My 3x great grandparents, Andrew Oliver, resident of Choppington, and Margaret Watson, resident of Morpeth, were married 30 May 1840 at Morpeth parish church in Northumberland. Their marriage certificate shows Andrew’s profession as husbandman, but I know that later on he worked and died in the mines. Their fathers are Thomas Oliver and William Watson who are also shown as husbandmen. The certificate shows them both to be “of age” which was not very helpful.
Since my ancestors on both sides migrated frequently around the mining communities of Northumberland I have often wondered if they bumped into each other on their travels. Today I came across documentary evidence of one such encounter and was intrigued to read a newspaper article about a quoit match involving my great granda from one side and two of my great granduncles from the other side. The Morpeth Herald of Saturday 6 April 1878 reports the results of the Quoit Handicap at Scotland Gate:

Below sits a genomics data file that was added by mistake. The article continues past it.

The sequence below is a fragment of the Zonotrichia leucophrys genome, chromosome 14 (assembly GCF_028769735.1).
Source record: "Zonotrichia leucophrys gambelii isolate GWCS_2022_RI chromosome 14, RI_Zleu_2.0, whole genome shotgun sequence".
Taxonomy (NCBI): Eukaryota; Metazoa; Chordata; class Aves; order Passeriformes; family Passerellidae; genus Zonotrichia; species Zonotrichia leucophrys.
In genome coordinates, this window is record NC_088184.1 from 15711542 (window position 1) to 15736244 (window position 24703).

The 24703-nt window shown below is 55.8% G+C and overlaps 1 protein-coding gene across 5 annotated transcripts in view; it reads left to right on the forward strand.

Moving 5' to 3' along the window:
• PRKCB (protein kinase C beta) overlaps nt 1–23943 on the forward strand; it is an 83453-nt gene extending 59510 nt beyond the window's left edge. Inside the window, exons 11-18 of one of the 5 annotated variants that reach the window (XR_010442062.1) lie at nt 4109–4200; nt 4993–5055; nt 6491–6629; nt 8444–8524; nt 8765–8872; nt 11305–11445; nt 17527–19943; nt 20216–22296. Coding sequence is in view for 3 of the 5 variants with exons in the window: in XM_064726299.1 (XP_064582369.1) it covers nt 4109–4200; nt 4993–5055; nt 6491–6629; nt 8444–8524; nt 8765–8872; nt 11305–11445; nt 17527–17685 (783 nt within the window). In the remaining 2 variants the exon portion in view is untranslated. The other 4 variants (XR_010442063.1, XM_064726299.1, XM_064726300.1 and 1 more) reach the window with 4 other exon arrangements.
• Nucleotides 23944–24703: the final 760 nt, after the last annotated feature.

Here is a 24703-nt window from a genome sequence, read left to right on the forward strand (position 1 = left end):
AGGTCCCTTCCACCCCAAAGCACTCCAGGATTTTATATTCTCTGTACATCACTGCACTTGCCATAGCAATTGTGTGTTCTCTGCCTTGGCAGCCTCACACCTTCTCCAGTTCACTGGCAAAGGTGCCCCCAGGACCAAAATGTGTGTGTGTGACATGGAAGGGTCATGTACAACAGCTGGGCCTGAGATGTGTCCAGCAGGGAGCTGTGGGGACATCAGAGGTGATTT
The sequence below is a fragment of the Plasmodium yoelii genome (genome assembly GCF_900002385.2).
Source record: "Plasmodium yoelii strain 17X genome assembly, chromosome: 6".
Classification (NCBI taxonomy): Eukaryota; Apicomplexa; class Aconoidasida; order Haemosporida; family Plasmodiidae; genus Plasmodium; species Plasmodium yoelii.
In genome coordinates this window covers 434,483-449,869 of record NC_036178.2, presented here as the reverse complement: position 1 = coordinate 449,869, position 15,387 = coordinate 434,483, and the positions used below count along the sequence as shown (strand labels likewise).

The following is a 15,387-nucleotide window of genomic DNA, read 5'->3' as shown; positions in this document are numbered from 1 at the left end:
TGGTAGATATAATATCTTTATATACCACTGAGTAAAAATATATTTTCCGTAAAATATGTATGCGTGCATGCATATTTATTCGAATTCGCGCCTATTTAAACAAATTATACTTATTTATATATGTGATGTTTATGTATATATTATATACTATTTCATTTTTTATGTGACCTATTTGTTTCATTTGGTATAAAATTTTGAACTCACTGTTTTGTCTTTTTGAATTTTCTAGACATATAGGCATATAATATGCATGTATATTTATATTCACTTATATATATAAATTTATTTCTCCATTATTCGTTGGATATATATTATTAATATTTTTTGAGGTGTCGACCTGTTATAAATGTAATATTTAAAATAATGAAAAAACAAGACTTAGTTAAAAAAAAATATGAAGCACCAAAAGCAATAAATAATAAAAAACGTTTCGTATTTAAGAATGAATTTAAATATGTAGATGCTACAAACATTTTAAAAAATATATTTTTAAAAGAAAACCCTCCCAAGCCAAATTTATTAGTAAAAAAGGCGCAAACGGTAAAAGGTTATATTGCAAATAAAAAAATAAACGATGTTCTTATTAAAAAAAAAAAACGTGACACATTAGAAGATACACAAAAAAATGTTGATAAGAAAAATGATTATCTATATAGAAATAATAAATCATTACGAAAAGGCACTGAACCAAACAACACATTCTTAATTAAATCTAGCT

The full text of the article can be found here. Leonard Crackett is my paternal great grandfather. Andrew Oliver and Joseph Oliver are the younger brothers of my maternal great great grandmother Mary Oliver. None of my relatives actually won the competition.
My 20 year old great great grandparents Randle Thornton and Mary Oliver, both resident at Barrington Colliery, were married 6 May 1863 at Morpeth Register Office in Northumberland. Their marriage certificate shows Randle to be a coal miner. Their fathers are John Thornton, farm labourer, and Andrew Oliver, coal miner. Witnesses were William Allison and Andrew Oliver. I have no idea yet whether William Allison was a relative or friend. The Andrew Oliver who signed as witness must have been Mary’s father as her brother Andrew was only 10 at the time.
Trying out the scheduled publishing functionality with this post, so I hope it appears on the right day.